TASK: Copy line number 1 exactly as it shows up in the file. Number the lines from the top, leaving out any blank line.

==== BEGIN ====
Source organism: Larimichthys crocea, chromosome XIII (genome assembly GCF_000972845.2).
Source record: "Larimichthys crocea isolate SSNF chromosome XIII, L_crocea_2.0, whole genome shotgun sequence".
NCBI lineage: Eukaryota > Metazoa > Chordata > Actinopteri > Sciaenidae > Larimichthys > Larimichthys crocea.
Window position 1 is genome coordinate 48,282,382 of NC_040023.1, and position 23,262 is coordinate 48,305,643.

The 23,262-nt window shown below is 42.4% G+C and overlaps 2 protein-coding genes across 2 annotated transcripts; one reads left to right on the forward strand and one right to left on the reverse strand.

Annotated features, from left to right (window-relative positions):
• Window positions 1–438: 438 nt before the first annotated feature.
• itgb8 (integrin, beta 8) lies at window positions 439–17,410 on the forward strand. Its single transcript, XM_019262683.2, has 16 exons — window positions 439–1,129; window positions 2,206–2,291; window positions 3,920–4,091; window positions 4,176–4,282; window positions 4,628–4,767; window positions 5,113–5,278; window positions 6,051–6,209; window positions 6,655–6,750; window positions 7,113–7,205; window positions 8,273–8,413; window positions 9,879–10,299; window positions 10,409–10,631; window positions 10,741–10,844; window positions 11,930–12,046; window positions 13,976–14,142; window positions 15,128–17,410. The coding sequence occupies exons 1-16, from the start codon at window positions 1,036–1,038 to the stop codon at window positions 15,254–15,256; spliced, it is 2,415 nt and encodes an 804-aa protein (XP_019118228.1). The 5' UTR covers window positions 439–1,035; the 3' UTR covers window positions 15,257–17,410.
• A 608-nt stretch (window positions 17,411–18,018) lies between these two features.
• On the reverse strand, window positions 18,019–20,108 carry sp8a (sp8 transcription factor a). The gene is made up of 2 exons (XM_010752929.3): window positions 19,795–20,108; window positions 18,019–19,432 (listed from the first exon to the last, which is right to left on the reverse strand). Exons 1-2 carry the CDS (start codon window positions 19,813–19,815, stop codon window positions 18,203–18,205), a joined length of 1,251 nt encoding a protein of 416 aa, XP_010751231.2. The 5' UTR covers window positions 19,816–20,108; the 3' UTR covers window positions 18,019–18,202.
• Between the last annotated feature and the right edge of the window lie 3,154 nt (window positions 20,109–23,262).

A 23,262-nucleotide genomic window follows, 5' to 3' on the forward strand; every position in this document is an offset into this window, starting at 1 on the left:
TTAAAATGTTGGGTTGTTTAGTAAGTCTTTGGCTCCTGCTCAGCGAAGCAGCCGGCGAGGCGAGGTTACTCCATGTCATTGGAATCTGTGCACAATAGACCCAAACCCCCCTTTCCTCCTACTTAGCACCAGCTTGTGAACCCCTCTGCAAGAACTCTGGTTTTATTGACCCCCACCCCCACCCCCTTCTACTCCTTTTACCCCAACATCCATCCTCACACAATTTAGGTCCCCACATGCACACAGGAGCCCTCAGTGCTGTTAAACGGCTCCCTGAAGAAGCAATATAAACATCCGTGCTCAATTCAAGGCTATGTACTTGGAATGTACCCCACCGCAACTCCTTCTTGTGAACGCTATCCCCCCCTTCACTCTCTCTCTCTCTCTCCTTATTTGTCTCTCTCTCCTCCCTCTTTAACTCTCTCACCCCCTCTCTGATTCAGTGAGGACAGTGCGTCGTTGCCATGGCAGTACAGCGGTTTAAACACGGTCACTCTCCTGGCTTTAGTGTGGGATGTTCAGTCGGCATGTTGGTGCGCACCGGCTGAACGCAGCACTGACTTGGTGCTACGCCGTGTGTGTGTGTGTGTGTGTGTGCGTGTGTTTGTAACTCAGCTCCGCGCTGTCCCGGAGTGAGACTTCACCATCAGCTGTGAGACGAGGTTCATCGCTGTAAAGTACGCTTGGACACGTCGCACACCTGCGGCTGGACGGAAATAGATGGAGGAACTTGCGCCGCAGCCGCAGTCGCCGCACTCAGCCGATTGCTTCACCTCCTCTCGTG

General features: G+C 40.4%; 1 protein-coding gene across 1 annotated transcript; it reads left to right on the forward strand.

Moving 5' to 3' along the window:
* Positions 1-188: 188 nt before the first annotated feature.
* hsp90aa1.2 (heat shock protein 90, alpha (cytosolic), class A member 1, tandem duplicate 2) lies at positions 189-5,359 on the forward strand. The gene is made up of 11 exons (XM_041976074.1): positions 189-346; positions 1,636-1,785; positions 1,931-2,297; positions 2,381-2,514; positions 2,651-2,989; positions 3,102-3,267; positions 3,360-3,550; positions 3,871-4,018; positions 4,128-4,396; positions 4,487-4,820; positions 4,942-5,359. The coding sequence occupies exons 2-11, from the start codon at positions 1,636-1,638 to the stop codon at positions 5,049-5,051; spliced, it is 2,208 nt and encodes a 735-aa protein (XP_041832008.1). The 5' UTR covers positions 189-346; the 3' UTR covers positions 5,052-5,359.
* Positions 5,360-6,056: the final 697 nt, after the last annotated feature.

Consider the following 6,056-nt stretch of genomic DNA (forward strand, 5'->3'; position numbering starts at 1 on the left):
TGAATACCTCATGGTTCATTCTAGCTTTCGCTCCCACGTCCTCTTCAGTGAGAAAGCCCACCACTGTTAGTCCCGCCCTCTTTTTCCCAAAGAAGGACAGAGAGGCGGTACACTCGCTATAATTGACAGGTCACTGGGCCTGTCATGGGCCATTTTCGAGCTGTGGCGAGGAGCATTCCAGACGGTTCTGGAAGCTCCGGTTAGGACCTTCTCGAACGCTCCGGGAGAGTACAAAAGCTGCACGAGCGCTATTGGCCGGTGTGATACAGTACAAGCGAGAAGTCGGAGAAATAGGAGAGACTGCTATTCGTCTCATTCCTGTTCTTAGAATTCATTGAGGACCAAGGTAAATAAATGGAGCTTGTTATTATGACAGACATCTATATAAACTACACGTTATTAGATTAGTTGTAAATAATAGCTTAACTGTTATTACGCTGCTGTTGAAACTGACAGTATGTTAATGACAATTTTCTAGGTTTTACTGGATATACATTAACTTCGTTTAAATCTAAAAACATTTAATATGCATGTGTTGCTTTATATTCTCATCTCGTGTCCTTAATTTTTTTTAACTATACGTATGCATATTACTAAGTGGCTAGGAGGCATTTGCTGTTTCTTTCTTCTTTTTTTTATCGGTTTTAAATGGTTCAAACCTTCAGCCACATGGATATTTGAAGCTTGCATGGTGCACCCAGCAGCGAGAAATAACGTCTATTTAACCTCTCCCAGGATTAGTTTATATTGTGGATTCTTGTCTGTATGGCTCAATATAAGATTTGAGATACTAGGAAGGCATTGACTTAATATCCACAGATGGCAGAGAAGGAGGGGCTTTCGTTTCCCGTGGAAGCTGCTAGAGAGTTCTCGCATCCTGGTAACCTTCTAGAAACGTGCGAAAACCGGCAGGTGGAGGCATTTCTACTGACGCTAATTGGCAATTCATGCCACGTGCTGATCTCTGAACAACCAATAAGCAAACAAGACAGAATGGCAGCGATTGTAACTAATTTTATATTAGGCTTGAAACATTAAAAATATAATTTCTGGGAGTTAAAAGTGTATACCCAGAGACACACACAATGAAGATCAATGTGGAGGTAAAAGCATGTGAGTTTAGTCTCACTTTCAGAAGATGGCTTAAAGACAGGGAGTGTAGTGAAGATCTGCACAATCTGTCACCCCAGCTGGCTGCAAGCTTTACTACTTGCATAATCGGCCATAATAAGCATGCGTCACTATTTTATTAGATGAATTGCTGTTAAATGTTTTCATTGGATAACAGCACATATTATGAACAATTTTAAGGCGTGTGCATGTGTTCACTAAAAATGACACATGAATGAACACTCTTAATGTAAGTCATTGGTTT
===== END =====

Source organism: Larimichthys crocea, chromosome XIII (genome assembly GCF_000972845.2).